I woke this morning to a headline in The Observer which concerned me greatly. While I gave an interview to the paper which is reasonably reflected in the body of the article, the headline is ludicrous and sensationalist. I would like to clarify matters as best I can here:
My play ‘The Events’ is NOT as musical. It is NOT about Anders Breivik. The Events is a project which uses a fictional story to explore how communities and individuals heal after traumatic violence. To make the piece we will work with community choirs who will bring their own songs and repetoire. My decision to conduct some research in Norway on the way in which Norwegian society has approached the aftermath of it’s trauma has opened a door which has allowed Breivik’s name to be attached to my project. I know that many people in Norway still feel extremely raw about Utoya and reading this headline will have stirred up feelings of anger and hurt and perhaps also fears about exploitation. I would like to reassure anyone concerned that the project and play do not mention Breivik, Oslo or Norway. The play’s ‘events’ are wholly fictional. I am very sorry if this insensitive headline has caused any distress or upset to any people in Norway.’ David Greig
It’s difficult to know where to start,
With Victoria Featherstone about to depart
Celebration, yes, but also grieving
As we think about her leaving.
No organisation wants to be stuck in a rut
It’s great she’s going to London but –
Despite very much wanting to be jolly
There’s an inevitable edge of melancholy,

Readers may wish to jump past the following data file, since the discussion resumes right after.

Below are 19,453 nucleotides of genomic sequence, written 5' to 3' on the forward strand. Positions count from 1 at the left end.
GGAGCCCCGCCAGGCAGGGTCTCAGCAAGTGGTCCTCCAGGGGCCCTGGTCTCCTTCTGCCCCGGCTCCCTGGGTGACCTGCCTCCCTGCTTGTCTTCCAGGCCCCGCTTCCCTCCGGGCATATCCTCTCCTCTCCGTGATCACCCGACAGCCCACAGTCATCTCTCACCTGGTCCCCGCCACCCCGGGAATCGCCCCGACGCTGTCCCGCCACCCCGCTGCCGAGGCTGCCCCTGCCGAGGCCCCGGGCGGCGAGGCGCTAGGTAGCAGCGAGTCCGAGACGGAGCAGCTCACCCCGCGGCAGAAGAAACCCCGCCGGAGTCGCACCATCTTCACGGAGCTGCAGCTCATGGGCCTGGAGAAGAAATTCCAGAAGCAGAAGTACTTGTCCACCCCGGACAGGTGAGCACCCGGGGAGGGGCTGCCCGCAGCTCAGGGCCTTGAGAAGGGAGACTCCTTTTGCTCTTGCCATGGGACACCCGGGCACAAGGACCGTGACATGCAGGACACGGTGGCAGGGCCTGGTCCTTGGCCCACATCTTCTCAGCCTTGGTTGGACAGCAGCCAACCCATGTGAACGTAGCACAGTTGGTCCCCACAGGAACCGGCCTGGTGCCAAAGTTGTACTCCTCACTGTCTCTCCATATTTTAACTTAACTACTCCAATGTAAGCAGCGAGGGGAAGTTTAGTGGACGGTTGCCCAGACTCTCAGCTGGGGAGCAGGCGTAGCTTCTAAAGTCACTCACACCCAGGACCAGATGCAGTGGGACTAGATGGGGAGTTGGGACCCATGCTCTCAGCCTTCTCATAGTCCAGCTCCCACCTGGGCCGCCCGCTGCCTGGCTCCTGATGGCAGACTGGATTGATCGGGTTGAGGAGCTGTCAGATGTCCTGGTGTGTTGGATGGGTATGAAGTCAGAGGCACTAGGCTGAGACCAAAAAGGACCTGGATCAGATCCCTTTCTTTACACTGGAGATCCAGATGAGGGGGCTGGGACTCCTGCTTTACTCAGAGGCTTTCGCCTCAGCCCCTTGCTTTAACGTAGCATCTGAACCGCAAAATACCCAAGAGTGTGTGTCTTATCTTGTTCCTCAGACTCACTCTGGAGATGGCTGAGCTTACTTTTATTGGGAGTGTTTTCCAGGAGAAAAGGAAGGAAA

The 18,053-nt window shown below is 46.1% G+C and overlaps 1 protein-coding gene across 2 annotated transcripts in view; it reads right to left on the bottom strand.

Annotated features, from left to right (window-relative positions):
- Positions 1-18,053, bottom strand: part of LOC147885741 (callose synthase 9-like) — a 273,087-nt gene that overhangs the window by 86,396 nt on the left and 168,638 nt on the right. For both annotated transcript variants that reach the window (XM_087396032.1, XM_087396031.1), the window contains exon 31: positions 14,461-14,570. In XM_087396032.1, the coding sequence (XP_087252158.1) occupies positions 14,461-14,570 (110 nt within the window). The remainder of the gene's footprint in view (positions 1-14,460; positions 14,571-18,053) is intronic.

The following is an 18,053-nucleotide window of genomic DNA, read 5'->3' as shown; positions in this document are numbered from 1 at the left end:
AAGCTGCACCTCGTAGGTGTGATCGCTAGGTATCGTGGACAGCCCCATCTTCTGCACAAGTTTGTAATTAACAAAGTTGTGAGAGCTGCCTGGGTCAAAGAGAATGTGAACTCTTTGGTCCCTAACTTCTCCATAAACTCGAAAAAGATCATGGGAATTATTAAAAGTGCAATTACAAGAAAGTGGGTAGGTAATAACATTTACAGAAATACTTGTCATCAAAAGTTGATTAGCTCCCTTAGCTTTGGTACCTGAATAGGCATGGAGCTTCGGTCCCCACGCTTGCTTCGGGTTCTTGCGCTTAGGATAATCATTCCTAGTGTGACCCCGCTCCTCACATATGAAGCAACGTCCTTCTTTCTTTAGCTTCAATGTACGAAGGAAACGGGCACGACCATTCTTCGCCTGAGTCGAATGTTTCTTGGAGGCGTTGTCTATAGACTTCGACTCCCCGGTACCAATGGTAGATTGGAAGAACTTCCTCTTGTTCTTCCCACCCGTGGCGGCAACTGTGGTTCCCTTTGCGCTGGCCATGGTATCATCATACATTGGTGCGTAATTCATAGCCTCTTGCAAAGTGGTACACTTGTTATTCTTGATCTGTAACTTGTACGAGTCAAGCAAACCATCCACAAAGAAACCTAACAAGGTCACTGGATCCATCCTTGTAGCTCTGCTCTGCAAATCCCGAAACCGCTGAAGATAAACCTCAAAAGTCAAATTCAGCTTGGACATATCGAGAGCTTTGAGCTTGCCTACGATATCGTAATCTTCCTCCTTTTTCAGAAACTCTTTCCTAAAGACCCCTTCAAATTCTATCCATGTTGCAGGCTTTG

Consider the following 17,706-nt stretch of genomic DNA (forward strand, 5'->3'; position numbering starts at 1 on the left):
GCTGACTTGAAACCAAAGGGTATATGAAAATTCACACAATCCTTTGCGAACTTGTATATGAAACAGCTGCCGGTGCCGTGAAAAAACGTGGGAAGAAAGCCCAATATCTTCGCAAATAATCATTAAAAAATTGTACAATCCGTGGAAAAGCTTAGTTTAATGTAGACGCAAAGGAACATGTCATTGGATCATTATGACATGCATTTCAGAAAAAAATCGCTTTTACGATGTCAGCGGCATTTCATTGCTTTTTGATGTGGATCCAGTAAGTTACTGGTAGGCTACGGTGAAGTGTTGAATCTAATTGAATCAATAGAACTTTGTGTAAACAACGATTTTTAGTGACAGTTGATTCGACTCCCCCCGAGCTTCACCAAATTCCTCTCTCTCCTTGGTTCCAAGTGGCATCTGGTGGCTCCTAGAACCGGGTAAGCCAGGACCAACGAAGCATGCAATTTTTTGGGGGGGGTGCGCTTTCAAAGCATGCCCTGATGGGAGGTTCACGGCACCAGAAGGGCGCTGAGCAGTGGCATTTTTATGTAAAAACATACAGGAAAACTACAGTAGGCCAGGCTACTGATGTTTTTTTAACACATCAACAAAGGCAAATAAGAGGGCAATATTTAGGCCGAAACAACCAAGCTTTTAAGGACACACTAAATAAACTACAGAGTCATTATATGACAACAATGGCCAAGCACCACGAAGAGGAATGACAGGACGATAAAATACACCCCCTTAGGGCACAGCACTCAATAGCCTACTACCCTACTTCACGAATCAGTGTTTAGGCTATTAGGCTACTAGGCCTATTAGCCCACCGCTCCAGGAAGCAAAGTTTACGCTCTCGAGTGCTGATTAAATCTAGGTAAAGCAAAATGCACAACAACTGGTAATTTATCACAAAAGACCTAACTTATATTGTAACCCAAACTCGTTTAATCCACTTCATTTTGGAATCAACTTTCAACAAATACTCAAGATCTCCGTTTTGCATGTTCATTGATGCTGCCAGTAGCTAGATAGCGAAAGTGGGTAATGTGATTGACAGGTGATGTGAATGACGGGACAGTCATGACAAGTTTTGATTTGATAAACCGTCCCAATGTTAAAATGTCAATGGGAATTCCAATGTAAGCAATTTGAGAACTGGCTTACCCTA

There’s no avoiding it – it’s a bummer
So what tone to strike? How up to sum her?
With a compilation of best bits, like in Big Brother?
Or perhaps a festschrift or some other form of
Memory book? The question is how best to log her well?
And I chose poetry, or rather, doggerel.
So if you’ll grant me a minute or so of your time
I’ll set out a vote of thanks in Rhyme
A vote of thanks but
Thanks for what?
For this extraordinary thing she spun –
From nothing but an idea, a radical thought, just one
Do not what have we always done,
But what we ought to do
If our intention is to make our theatre completely new
A National Theatre of Scotland – NTS
Yes, it was made by all of us, of course, I know that, yes
But Vicky was it’s conjuror, it’s midwife, it’s shaman
And she also directed it’s first big show – Wolves in the Walls by Neil Gaiman.
She set out her ideas at first
In Home – the moment NTS Burst
Upon the world – a theatre not just Philosophically
of Scotland – but something completely new
A theatre of Scotland – geographically too -
A theatre who’s front of house was Lerwick
Who’s backstage loading area was Berwick
Downstage Left somewhere like Ayr
Perhaps the Gaiety Theatre there
Dundee was the wings, Inverness the gods
How long can I keep this metaphor going, what are the odds?
Edinburgh, the circle, Glasgow the stalls,
The royal box – the Rothes Halls.
Geographical curiosity so filled her
She even did a show in St Kilda.
I suspect, she would have done show in Rockall
Is there an audience there? No – in fact, there’s fuckall
But granite and the lonely honk of passing seals